Dr Bernard Trafford highlights the danger of ministers' selective opinions, quoting their passion for synthetic phonics as an example of their tendency to seize on a view and heed only what they want to hear ("Quieten down, ministers, time to listen properly", 1 April).
One has to wonder whether ministers believe teachers are wilfully holding children back. This impression is reinforced by the proposals for Ofsted inspections, which will police the teaching of synthetic phonics in schools and in teacher training.
Concerns about the proposed phonics test have been raised by unions through the consultation process, and by the UK Literacy Association, the Committee for Linguistics in Education, the Early Childhood Forum and TACTYC (the association for the professional development of early-years educators).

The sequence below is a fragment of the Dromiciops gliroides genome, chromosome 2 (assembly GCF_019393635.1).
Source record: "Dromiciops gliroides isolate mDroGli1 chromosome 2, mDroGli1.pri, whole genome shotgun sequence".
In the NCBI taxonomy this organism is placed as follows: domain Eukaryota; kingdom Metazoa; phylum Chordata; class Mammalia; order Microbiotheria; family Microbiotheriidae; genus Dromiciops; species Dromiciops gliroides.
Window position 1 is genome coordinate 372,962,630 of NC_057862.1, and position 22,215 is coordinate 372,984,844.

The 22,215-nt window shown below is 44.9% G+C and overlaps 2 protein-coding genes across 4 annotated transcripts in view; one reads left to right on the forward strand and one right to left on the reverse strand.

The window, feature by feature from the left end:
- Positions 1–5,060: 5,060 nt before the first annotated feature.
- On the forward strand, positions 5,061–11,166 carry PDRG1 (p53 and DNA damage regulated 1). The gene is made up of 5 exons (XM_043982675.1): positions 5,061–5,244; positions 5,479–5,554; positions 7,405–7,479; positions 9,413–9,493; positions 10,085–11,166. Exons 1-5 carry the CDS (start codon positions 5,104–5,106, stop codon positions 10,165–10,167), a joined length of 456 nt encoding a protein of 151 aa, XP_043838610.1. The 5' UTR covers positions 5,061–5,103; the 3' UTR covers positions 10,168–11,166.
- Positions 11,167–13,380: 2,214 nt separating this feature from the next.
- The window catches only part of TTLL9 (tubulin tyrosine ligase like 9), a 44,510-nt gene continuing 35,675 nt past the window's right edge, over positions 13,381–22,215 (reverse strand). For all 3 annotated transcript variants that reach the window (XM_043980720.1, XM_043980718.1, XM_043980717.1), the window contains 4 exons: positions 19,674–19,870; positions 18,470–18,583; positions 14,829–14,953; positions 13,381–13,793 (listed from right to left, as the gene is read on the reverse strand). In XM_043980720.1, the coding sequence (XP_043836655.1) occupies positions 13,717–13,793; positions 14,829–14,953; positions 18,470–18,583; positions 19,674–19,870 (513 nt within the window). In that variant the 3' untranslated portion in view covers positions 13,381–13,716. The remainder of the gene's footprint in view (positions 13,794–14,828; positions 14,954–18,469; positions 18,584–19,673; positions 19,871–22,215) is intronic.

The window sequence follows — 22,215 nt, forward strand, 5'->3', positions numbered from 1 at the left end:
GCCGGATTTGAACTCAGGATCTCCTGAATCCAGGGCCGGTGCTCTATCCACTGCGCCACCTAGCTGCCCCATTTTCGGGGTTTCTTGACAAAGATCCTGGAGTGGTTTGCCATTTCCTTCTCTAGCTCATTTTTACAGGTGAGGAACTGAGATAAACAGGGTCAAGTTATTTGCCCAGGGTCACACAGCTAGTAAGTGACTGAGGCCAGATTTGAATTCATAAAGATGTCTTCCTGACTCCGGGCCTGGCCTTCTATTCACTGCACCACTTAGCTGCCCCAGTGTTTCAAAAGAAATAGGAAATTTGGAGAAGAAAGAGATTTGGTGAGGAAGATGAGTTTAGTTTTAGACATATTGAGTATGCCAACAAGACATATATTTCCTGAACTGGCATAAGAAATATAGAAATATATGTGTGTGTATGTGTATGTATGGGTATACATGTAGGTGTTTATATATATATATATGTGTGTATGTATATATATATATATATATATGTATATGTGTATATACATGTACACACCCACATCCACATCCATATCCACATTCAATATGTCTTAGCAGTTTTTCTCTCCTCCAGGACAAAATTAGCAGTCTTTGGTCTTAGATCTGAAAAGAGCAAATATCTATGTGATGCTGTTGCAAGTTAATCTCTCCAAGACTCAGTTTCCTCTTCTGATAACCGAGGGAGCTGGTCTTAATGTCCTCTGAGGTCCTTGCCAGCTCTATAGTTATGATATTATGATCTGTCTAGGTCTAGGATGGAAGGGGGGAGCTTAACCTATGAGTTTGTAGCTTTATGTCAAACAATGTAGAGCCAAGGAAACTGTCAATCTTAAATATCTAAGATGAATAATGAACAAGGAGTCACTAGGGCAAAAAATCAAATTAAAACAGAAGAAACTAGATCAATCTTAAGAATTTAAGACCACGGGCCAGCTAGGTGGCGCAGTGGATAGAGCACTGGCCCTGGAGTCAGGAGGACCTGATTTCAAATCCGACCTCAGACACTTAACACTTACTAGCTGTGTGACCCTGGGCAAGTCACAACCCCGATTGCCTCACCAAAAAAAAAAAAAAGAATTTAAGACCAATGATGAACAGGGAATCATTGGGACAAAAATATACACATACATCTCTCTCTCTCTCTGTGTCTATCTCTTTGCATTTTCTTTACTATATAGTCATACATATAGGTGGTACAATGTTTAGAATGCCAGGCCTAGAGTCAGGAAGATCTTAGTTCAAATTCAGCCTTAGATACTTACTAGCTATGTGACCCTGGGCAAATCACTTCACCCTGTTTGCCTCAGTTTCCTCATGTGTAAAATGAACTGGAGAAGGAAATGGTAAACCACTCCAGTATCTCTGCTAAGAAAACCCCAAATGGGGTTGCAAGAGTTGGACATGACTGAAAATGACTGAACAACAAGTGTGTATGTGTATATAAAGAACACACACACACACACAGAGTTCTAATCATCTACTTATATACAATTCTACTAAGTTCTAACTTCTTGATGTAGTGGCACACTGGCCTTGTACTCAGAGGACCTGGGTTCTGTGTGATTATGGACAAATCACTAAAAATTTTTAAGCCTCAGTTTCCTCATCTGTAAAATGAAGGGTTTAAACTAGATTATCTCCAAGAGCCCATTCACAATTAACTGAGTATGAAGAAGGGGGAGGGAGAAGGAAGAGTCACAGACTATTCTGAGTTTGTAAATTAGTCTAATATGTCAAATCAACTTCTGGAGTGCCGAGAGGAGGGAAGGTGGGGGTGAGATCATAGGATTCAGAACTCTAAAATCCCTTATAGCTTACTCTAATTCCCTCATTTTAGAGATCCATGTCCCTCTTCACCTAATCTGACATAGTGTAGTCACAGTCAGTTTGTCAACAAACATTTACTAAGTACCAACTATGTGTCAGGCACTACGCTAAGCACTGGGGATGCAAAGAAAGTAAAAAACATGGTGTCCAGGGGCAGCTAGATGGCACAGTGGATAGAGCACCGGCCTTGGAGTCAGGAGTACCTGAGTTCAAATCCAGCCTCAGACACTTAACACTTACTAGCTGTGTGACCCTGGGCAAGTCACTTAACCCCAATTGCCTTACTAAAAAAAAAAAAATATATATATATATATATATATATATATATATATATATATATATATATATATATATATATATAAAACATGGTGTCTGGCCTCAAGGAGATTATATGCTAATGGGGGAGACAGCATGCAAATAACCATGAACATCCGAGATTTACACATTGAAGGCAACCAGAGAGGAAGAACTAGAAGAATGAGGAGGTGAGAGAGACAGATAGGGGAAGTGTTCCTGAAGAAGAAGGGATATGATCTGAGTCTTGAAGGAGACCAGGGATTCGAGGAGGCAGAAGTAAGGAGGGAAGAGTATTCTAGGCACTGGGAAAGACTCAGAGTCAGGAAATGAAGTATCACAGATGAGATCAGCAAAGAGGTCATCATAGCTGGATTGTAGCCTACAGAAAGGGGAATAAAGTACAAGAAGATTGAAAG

In her comment piece ("Wood a child tawt to reed using phonix alone notis anything wrong with this hedline?", 1 April) Olivia O'Sullivan provides strong evidence that an overemphasis on phonics may be a disadvantage for some pupils in spelling.
As you reported last week ("Phonics knocked off perch by official review"), Dame Clare Tickell's review of the early-years foundation stage calls for a broad approach to literacy, which puts phonics in the context of reading for enjoyment and meaning.
When and how phonic methods are introduced, explained and consolidated should be a matter for professional judgment. Ministers, whose children no doubt benefit from an enabling literacy environment at home, are closing down the debate in ill-advised and undemocratic ways.
Wendy Scott, President, TACTYC.